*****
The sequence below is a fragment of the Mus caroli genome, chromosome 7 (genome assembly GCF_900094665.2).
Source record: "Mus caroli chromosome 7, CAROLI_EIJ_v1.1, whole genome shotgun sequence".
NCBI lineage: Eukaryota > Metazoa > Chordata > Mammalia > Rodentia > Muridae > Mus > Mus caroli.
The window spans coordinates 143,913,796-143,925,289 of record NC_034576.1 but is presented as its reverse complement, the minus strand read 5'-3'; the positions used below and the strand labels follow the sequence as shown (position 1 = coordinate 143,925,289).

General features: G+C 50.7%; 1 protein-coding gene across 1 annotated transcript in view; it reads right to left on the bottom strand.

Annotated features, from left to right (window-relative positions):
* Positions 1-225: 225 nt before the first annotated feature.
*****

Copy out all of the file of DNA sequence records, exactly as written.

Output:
The sequence below is a fragment of the Mus caroli genome, chromosome 7 (genome assembly GCF_900094665.2).
Source record: "Mus caroli chromosome 7, CAROLI_EIJ_v1.1, whole genome shotgun sequence".
NCBI lineage: Eukaryota > Metazoa > Chordata > Mammalia > Rodentia > Muridae > Mus > Mus caroli.
The window spans coordinates 143,913,796-143,925,289 of record NC_034576.1 but is presented as its reverse complement, the minus strand read 5'-3'; the positions used below and the strand labels follow the sequence as shown (position 1 = coordinate 143,925,289).

General features: G+C 50.7%; 1 protein-coding gene across 1 annotated transcript in view; it reads right to left on the bottom strand.

Annotated features, from left to right (window-relative positions):
* Positions 1-225: 225 nt before the first annotated feature.